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Ben Fountain Surveys the Campaign Trail in Beautiful Country Burn Again

Plus, reviews of Kurt Eichenwald's memoir and longtime NFL beat reporter Gary Myers' take on the history of the Cowboys.
courtesy of publisher

There are times that Beautiful Country Burn Again: Democracy, Rebellion, and Revolution (Ecco, $28, out now) reads like a novel, at least in part because everything about the 2016 presidential election, up to and including the result, was so insanely dumb that seeing it all in one place feels like it could only be the work of a fiction writer at the top of his game. Reality heightened, taken into the realm of the absurd to provide commentary on the moment, like Ben Fountain did with football and faith and Fallujah in his bestselling Billy Lynn’s Long Halftime Walk.

But it all happened. The stumblebum shenanigans and various malfeasance of Donald Trump and his cohorts, yes, and also the all-thumbs exploits of Hillary Clinton, Bill Clinton, almost the entirety of the Democratic Party, Ted Cruz, and generally anyone involved in politics in the past three decades or so. Some of it is so on the nose—a still-free Paul Manafort accidentally referring to Trump’s “bad personality” instead of “biography” at the Republican National Convention in Cleveland—that you’d groan if it wasn’t pulled from Fountain’s notebook.

Beautiful Country Burn Again reads like a novel because it actually is the work of a fiction writer at the top of his game, one who has decided to become a reporter so that he can provide an alternate state of the union. Fountain brings with him an unblinking eye for detail and a sardonic style that can’t quite hide his earnest beliefs and occasional naked rage. His tone is somewhere between Hunter S. Thompson (who makes a brief cameo) and satirist Christopher Buckley.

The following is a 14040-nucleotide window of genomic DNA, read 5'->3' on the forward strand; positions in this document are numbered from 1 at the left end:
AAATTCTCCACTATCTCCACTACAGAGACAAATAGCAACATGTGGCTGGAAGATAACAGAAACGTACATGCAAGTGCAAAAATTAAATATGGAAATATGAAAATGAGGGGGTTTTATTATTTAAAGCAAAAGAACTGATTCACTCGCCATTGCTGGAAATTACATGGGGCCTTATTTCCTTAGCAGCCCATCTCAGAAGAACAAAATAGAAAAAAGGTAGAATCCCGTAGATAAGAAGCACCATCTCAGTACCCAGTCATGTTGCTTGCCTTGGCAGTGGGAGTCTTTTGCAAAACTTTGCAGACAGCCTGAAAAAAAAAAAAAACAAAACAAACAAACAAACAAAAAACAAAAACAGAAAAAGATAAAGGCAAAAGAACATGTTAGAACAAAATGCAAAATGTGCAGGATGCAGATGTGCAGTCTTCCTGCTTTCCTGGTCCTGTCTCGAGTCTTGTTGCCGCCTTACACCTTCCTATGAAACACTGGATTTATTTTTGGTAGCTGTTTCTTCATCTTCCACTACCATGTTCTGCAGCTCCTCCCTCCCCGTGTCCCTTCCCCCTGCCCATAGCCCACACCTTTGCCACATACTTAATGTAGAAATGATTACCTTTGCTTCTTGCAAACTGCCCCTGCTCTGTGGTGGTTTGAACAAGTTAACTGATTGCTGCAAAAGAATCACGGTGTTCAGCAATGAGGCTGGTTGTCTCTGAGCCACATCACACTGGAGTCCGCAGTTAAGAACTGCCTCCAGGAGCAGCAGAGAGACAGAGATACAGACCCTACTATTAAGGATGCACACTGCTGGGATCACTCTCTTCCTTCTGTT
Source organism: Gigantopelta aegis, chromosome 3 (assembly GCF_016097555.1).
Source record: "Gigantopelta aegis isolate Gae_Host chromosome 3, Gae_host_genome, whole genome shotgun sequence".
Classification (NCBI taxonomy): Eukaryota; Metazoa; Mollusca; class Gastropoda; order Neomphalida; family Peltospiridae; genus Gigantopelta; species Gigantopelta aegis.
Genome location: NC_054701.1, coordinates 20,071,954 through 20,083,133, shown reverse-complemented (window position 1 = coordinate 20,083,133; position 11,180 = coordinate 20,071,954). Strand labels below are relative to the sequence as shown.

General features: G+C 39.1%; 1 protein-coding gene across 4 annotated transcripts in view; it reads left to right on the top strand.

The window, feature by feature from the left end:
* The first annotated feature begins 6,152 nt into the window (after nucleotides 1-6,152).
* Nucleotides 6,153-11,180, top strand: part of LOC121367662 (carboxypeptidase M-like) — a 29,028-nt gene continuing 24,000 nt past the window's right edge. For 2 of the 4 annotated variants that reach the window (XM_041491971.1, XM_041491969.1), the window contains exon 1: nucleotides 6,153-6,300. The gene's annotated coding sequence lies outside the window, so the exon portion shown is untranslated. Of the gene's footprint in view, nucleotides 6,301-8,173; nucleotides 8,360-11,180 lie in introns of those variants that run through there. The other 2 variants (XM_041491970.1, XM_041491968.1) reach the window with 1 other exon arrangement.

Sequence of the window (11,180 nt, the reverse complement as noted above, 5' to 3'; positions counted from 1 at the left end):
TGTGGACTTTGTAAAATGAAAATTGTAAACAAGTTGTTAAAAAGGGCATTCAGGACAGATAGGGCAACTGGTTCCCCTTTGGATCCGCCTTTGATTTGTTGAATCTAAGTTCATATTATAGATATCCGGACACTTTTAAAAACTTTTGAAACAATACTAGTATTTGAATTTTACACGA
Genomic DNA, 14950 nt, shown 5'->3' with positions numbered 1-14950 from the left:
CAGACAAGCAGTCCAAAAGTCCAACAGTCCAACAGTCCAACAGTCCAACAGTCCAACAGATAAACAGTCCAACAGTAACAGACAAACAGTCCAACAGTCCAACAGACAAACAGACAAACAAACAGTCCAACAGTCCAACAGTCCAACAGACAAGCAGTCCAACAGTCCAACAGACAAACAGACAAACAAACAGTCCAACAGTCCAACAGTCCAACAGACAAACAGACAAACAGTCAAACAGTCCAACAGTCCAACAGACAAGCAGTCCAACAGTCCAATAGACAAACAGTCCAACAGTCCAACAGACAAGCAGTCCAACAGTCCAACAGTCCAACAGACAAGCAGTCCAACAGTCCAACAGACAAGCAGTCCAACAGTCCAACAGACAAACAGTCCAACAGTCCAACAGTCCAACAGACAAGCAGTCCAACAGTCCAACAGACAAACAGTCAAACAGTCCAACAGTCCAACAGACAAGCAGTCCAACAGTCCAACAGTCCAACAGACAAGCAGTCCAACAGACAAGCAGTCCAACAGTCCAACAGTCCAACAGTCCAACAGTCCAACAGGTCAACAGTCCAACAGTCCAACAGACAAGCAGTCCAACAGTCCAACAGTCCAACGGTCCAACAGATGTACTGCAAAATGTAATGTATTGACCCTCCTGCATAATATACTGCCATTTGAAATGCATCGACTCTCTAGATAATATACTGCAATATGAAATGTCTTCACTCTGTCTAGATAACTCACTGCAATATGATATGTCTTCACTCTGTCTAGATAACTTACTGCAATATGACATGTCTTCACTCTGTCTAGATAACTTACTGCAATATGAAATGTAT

Covering the election from near and afar, he provides ample evidence to back up his theory that, for the third time, the country is facing a crisis that will force it to reinvent itself, to burn everything down in order to restore our democracy. Not save it—it has already been lost. Or, more accurately, taken. A strong statement, to be sure, but Fountain backs it up and then some, from the campaign trail and with a library of research. You only wish he’d made it all up. — Zac Crain

A Mind Unraveled: A Memoir

Ballantine Books

416 pages
Out October 16

Kurt Eichenwald is probably the most notable living Dallas print journalist (New York Times, Vanity Fair, Newsweek, D Magazine). He is not, however, the city’s best writer. So his memoir, about his lifelong battle with epilepsy and those who don’t understand the condition, is something of a conundrum. You want to pull for him. You want to see the St. Mark’s grad triumph over the evil Swarthmore administrators who attempted to derail his collegiate career because they, presumably, didn’t want a kid on campus who regularly fell to the ground in convulsions. But whether through his martyrdom or self-​aggrandizement, Eichenwald comes across as an unlikable, even at times untrustworthy, narrator (despite, or because of, multiple passages wherein he transcribes audio recordings of people made during the years in question). For journalism geeks and epilepsy sufferers, this is probably a good read. For others, there’s Netflix. —Tim Rogers

How ’Bout Them Cowboys?

Grand Central Publishing

288 pages
Out October 9

How ’Bout Them Cowboys?, an access-heavy book about how Jerry Jones built his football empire, sometimes reads like a press release. Canned quotes and family platitudes abound, but when author Gary Myers, a longtime NFL beat writer, asks the Joneses what they remember instead of what they feel, the Cowboys lore roars to life. Tom Landry learns he’s jobless while on a golf course outside of Austin; Myers watches him pack up his office in Irving. We read, rapt, as Jerry’s relationship with Jimmy Johnson slowly implodes. Jerry’s ex-linebacker son, Stephen, puts his dad up against a wall at The Mansion upon learning about Deion Sanders’ bloated contract. Tony Romo gets some advice from old coach Bill Parcells as he watches a rookie take his job. There is little insight into the organization’s kid-gloved handling of accused domestic abusers like Greg Hardy, although the allegations against Zeke Elliott get analyzed through Charlotte Jones Anderson’s eyes. Nor does Myers go deep on Jerry’s hard line against the anthem protests. But you come away with an understanding of Jerry’s dedication to risk-taking and moneymaking, which may be all you need to know to have any lingering questions answered. —Matt Goodman

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